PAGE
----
"codify" this expected use of operator overloads? I'll be specific:

Let's say you overload the ++ operator, both the pre and the post
form. In our class, they both behave as expected: The pre gives you
the new value, the post gives you the old value. In our particular
implementation, the pre version is much more efficient that the post
version because the post version involves the creation of a temporary
(and let's say our class object is quite expensive to construct).

Let's say we have code such as the following:

for (OurClass obj = 0; obj < 77; obj++) DoSomething;

When the compiler looks at this, it can see straight away that the
result of the incrementation is discarded. If it has some sort of
"codified expected usage" of operator overloads, it could invoke "+
+obj" instead.

Similarly, if you had a function such as:

void Func(ClassObject const arg)
{
return arg * 7 - 2;
}

it could treat it as:

void Func(ClassObject arg)
{
arg *= 7;
arg -= 2;
}

thus getting rid of temporary objects.

If there was a "codified expected usage" then I don't think it
would be too far removed from the current situation we have with
contructor elision. With constructor elision, the compiler just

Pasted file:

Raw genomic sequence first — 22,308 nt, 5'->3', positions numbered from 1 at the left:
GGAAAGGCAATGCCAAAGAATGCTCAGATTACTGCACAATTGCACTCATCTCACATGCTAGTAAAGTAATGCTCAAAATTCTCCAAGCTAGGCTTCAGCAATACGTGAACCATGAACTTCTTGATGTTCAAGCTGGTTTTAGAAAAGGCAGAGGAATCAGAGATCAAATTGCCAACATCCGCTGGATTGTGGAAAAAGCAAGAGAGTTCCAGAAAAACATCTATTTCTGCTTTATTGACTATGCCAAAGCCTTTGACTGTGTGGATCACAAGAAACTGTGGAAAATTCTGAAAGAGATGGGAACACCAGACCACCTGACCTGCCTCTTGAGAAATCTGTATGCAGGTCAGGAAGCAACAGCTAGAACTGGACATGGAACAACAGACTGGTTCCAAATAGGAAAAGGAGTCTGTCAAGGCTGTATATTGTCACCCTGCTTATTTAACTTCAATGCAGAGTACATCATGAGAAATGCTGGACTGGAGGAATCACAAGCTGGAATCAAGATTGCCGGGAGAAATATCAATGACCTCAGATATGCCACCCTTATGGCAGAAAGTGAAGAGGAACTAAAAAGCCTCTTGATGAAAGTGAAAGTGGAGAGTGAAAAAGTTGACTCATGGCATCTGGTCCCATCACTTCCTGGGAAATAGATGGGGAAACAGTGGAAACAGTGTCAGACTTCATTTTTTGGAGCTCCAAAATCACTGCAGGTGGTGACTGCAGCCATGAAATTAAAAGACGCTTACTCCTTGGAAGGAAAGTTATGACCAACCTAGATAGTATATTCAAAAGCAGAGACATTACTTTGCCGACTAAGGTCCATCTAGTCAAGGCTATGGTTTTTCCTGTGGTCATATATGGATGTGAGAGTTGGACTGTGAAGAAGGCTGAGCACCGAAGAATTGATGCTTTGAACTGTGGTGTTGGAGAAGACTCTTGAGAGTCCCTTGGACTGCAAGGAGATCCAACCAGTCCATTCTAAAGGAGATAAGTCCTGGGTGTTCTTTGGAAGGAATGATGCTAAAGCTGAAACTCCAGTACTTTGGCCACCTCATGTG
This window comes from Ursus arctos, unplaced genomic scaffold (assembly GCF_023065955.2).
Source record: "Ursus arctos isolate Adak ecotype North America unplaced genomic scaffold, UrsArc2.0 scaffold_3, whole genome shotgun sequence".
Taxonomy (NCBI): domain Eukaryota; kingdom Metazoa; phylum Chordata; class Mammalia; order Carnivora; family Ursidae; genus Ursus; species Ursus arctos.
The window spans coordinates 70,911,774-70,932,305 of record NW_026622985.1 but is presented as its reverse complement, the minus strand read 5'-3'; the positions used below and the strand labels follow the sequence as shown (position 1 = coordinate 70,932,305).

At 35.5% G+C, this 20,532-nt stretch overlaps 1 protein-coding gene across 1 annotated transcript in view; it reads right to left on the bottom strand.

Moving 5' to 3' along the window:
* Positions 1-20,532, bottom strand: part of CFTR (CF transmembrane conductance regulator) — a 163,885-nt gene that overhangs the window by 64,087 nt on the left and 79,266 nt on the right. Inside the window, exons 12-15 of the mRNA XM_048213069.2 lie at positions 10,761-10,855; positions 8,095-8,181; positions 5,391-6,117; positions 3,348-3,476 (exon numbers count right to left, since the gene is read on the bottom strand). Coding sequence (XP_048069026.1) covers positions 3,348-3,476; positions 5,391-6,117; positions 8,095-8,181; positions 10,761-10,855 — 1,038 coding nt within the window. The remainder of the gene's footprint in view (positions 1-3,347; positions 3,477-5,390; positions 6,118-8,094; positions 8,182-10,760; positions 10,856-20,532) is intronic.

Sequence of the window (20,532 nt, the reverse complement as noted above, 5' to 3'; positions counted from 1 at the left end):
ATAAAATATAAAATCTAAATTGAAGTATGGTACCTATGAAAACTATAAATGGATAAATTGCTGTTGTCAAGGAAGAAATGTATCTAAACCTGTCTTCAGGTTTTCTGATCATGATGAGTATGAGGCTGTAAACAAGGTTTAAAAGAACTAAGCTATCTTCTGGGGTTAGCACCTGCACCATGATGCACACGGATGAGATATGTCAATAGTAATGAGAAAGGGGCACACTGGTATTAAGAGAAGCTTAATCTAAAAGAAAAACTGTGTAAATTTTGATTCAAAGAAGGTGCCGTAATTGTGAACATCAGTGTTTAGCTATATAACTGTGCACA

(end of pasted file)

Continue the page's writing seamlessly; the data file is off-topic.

assumes that the creation of a temporary object won't result in
something important happening like a rocket being sent to the moon, so
it just gets rid of the temporary. For it to have this "way of
thinking" though, the Standard basically had to say "well constructors
aren't supposed to do something important outside of the object". This
wouldn't be very different at all from saying "Well the pre-increment
should be indentical to the post-increment if the result is
discarded".

The net result of this is that code could be written more naturally;
for instance take the following function:

void Func(int const i)
{
return i * 7 - 2;
}

If we introduce a class object, it could be left as:

void Func(OurClass const i)
{
return i * 7 - 2;
}

instead of having to change it to:

void Func(OurClass i)
{
i *= 7;
i -= 2;
return i;
}

But then again, even if the Standard did have some sort of expected
usage of operator overloads, they're probably still be people who
wouldn't trust the compiler to do the right thing.